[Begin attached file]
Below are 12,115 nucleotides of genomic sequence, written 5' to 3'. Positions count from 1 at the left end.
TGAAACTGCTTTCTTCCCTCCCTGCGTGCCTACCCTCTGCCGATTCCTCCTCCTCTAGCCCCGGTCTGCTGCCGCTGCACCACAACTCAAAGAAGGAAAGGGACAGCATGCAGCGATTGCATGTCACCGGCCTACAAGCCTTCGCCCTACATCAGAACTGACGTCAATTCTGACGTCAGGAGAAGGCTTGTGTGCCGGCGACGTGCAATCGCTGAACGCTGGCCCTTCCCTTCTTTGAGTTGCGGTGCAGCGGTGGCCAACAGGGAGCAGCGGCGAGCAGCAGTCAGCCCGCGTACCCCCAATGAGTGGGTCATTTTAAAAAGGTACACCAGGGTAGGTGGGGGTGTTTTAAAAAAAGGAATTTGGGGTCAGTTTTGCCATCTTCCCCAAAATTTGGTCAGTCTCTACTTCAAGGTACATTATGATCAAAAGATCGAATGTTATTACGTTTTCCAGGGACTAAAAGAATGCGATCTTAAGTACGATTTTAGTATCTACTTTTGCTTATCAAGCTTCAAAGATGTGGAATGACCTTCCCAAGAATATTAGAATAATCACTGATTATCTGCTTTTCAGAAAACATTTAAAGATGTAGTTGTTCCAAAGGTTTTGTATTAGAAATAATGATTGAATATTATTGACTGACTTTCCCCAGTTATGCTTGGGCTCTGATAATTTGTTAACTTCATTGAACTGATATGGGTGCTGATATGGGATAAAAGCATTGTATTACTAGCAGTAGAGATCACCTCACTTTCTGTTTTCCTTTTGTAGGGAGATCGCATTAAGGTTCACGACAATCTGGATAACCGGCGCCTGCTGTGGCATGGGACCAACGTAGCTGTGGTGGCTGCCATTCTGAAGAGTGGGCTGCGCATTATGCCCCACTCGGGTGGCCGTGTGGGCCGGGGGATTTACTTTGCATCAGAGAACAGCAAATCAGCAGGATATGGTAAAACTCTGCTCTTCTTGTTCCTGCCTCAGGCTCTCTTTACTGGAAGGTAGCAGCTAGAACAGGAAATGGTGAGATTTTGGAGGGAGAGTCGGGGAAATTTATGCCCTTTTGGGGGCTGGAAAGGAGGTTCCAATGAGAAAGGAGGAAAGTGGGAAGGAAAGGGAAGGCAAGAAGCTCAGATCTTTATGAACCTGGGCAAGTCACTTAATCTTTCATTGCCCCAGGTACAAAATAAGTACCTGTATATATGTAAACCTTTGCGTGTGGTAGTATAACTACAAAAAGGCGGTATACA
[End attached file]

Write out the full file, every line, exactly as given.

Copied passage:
Below are 12,115 nucleotides of genomic sequence, written 5' to 3'. Positions count from 1 at the left end.
TGAAACTGCTTTCTTCCCTCCCTGCGTGCCTACCCTCTGCCGATTCCTCCTCCTCTAGCCCCGGTCTGCTGCCGCTGCACCACAACTCAAAGAAGGAAAGGGACAGCATGCAGCGATTGCATGTCACCGGCCTACAAGCCTTCGCCCTACATCAGAACTGACGTCAATTCTGACGTCAGGAGAAGGCTTGTGTGCCGGCGACGTGCAATCGCTGAACGCTGGCCCTTCCCTTCTTTGAGTTGCGGTGCAGCGGTGGCCAACAGGGAGCAGCGGCGAGCAGCAGTCAGCCCGCGTACCCCCAATGAGTGGGTCATTTTAAAAAGGTACACCAGGGTAGGTGGGGGTGTTTTAAAAAAAGGAATTTGGGGTCAGTTTTGCCATCTTCCCCAAAATTTGGTCAGTCTCTACTTCAAGGTACATTATGATCAAAAGATCGAATGTTATTACGTTTTCCAGGGACTAAAAGAATGCGATCTTAAGTACGATTTTAGTATCTACTTTTGCTTATCAAGCTTCAAAGATGTGGAATGACCTTCCCAAGAATATTAGAATAATCACTGATTATCTGCTTTTCAGAAAACATTTAAAGATGTAGTTGTTCCAAAGGTTTTGTATTAGAAATAATGATTGAATATTATTGACTGACTTTCCCCAGTTATGCTTGGGCTCTGATAATTTGTTAACTTCATTGAACTGATATGGGTGCTGATATGGGATAAAAGCATTGTATTACTAGCAGTAGAGATCACCTCACTTTCTGTTTTCCTTTTGTAGGGAGATCGCATTAAGGTTCACGACAATCTGGATAACCGGCGCCTGCTGTGGCATGGGACCAACGTAGCTGTGGTGGCTGCCATTCTGAAGAGTGGGCTGCGCATTATGCCCCACTCGGGTGGCCGTGTGGGCCGGGGGATTTACTTTGCATCAGAGAACAGCAAATCAGCAGGATATGGTAAAACTCTGCTCTTCTTGTTCCTGCCTCAGGCTCTCTTTACTGGAAGGTAGCAGCTAGAACAGGAAATGGTGAGATTTTGGAGGGAGAGTCGGGGAAATTTATGCCCTTTTGGGGGCTGGAAAGGAGGTTCCAATGAGAAAGGAGGAAAGTGGGAAGGAAAGGGAAGGCAAGAAGCTCAGATCTTTATGAACCTGGGCAAGTCACTTAATCTTTCATTGCCCCAGGTACAAAATAAGTACCTGTATATATGTAAACCTTTGCGTGTGGTAGTATAACTACAAAAAGGCGGTATACA